That I did? Oh, steered important visitors around the place. The odd jobs of the publication department. Wrote biographies of people on interview, biographies of Bell Labs people for use outside. For a while, a certain amount of work attempting to place in the little science, or sometimes alumni, magazines of small colleges pieces which printed in the Laboratories by graduates of those places. Well, all sorts of things that get dreamed up in a publication department with a publicity orientation. It was a lot of fun.
You must have gotten to know the inner workings of Bell Labs quite well, which must have been quite different from those of Harvard.
That’s right. You came to know the McDonoughs and the McCormicks and so on of the place. Very different crowd of people, people with a very different sort of intelligence, and a very subtle, very able intelligence, that of how to boss a group of people doing essentially uninteresting work. Let’s say the comptometer operators. How to make them happy. How to deal equitably with them. How to manage it, how to do it — essentially a big human job.
That was your first job? Not the publications job.
Yes. Not so much the publications job, but more the methods and audits department. The audits things gave me a curious insight into the scientists at Bell Labs. Among the commercial people, the scientists at Bell Labs are regarded as a bunch of kooks —
— still are —
— who, ostensibly the place is for. Maybe it is even is; but they’re kooks, and you have to be very careful how you deal with them. And, unfortunately, they are more important than you are. So you’ve got to be very careful how you deal with these otherwise somewhat intractable, impossible people. And I must say, from the point of view of the commercial department, I did observe a tremendous amount of arrogance on the part of the technical people at Bell Labs, toward commercial people. A fairly universal air of degrading them, of automatically regarding them as somewhat inferior people which they aren’t, mostly. It’s unfortunate. It’s the “two cultures,” so speak, in our own little enclave.
But then you joined the technical people yourself.
Yes, I joined the technical people myself and stayed there.
Let’s get back to the study group. Do you recall the atmosphere in- that group in which you were trying to learn about theory of metals, statistics, chemical bonds and so forth? And was there one person in that group who was the steam behind it? How did it start?
I think the largest head of steam, and general level of competence, in that operation was Bill Shockley. Bill has always had strong pedagogical leanings, you know, likes to teach people something. And he still does, damn it. Oh dear. And he was at that time extremely good at it. He had done it some at MIT, and I remember Slater saying, shortly after Bill came with us, that he lost his best teacher when Bill joined the Laboratories. Bill had been tremendously inventive on how to teach courses at MIT and had had the steam to do something about it. You know, introduction of experiments, introduction to methods of teaching, all kinds of things like that. Well, Bill instantly recognized that Bell Laboratories was some eight years behind the times in its grasp of and use of modern physics, and he put himself into the whole bit of trying to enlist and encourage people to get together in groups and learn about this stuff. And he did a lot of the teaching himself. He gave colloquium talks. He wrote a succession, as I recall it, of three articles for the Bell System Technical Journal.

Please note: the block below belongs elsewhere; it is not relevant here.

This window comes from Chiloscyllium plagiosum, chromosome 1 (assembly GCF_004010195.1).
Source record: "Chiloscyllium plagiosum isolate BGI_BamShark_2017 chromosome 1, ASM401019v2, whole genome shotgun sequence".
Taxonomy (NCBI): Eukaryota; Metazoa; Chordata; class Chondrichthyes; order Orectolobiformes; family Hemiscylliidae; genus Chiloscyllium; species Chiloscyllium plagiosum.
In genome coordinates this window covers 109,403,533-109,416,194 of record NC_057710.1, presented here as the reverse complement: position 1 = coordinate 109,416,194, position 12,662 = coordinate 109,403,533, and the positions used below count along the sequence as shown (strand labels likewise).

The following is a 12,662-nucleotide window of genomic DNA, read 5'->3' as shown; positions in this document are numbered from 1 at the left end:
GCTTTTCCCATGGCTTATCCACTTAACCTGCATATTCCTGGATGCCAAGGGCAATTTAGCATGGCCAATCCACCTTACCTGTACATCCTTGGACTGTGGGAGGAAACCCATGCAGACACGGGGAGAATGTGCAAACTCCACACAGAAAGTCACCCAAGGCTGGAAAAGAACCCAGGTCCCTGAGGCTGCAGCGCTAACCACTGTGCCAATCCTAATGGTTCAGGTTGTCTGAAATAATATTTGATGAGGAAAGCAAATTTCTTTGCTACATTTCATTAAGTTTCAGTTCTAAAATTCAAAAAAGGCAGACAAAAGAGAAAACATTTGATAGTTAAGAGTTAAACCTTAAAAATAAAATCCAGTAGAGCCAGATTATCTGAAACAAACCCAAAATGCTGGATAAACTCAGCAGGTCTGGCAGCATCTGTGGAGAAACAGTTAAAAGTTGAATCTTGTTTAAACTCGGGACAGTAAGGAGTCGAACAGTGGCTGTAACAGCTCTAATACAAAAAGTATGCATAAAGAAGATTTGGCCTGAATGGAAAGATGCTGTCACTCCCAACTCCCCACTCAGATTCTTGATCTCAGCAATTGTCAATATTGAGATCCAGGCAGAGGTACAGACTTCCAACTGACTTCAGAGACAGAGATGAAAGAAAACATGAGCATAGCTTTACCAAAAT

I’ve seen the first one. I don’t know if the other two ever appeared.
Maybe they never appeared. He wrote at least one more.
The first one says that it’s the first of three.
Maybe you’re right, maybe they never published the others.
It’s a good article.
Oh yes, it’s a good article. Sure. Bill was an awfully good teacher.
Did he choose the books?
That I don’t know. I think he may have done. In the sense that he may have talked to other people about it, but nudged them in the directions of these books. Now, he and Jim Fisk, you see, had been good friends at MIT before they came here, and they may have worked together in some part of this kind of thing, on suggesting these things. Jim would know better than I. Could be that you can get him on the phone and find out, if you like — Jim — he’s kind of right around the corner here. If he’s still free, we can run around and see him.
May we’ll do that, if not today, another time.
Another time, yes. Another sparkplug here was Foster Nix. In a way that I don’t really quite — I’m having a hard time putting my finger on. When I joined the chemistry department in ‘36, I early became acquainted with Foster Nix in the physics department because he was one who had put an order, so to speak, on the chemistry department to do something about something. I think it was to grow crystals of mercuric iodide and this was delegated to me. So I became acquainted with Foster. Foster early on said, “You know, we’ve got to learn this new physics. I don’t know any of it and you don’t know any of it, and a way to do this is for us to get together once a week and go through a book.” He and I, quite independently of any of the rest of these things, went through the first edition of Slater and Frank’s Introduction To Theoretical Physics, and we really worked, we worked awfully hard on that. We met once a week, after having covered a chapter each week, and having done all the problems on it, and met once a week to correct each other’s problems and we worked on it — we worked good and hard. And I learned more physics from that operation than from any other. Has the name of Foster Cary Nix shown up in your work before?